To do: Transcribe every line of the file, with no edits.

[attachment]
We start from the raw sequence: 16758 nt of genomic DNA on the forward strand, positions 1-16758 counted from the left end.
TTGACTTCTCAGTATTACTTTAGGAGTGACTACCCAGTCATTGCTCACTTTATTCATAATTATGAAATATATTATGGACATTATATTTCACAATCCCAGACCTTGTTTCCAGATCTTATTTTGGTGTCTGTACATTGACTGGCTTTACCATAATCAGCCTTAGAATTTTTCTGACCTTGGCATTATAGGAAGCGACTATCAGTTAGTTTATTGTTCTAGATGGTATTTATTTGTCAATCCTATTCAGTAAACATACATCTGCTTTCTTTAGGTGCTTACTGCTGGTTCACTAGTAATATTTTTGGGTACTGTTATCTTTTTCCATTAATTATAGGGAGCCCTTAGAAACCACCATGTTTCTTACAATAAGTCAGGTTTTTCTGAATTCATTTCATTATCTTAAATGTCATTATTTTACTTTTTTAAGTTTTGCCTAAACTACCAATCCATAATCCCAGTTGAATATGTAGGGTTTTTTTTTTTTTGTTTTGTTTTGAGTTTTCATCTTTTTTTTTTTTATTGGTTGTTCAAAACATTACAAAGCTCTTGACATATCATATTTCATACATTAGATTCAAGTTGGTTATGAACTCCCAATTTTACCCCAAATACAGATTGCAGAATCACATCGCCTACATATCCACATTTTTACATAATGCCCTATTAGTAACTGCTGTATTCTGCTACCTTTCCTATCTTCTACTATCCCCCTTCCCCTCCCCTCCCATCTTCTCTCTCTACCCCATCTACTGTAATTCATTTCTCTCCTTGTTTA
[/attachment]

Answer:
We start from the raw sequence: 16758 nt of genomic DNA on the forward strand, positions 1-16758 counted from the left end.
TTGACTTCTCAGTATTACTTTAGGAGTGACTACCCAGTCATTGCTCACTTTATTCATAATTATGAAATATATTATGGACATTATATTTCACAATCCCAGACCTTGTTTCCAGATCTTATTTTGGTGTCTGTACATTGACTGGCTTTACCATAATCAGCCTTAGAATTTTTCTGACCTTGGCATTATAGGAAGCGACTATCAGTTAGTTTATTGTTCTAGATGGTATTTATTTGTCAATCCTATTCAGTAAACATACATCTGCTTTCTTTAGGTGCTTACTGCTGGTTCACTAGTAATATTTTTGGGTACTGTTATCTTTTTCCATTAATTATAGGGAGCCCTTAGAAACCACCATGTTTCTTACAATAAGTCAGGTTTTTCTGAATTCATTTCATTATCTTAAATGTCATTATTTTACTTTTTTAAGTTTTGCCTAAACTACCAATCCATAATCCCAGTTGAATATGTAGGGTTTTTTTTTTTTTGTTTTGTTTTGAGTTTTCATCTTTTTTTTTTTTATTGGTTGTTCAAAACATTACAAAGCTCTTGACATATCATATTTCATACATTAGATTCAAGTTGGTTATGAACTCCCAATTTTACCCCAAATACAGATTGCAGAATCACATCGCCTACATATCCACATTTTTACATAATGCCCTATTAGTAACTGCTGTATTCTGCTACCTTTCCTATCTTCTACTATCCCCCTTCCCCTCCCCTCCCATCTTCTCTCTCTACCCCATCTACTGTAATTCATTTCTCTCCTTGTTTA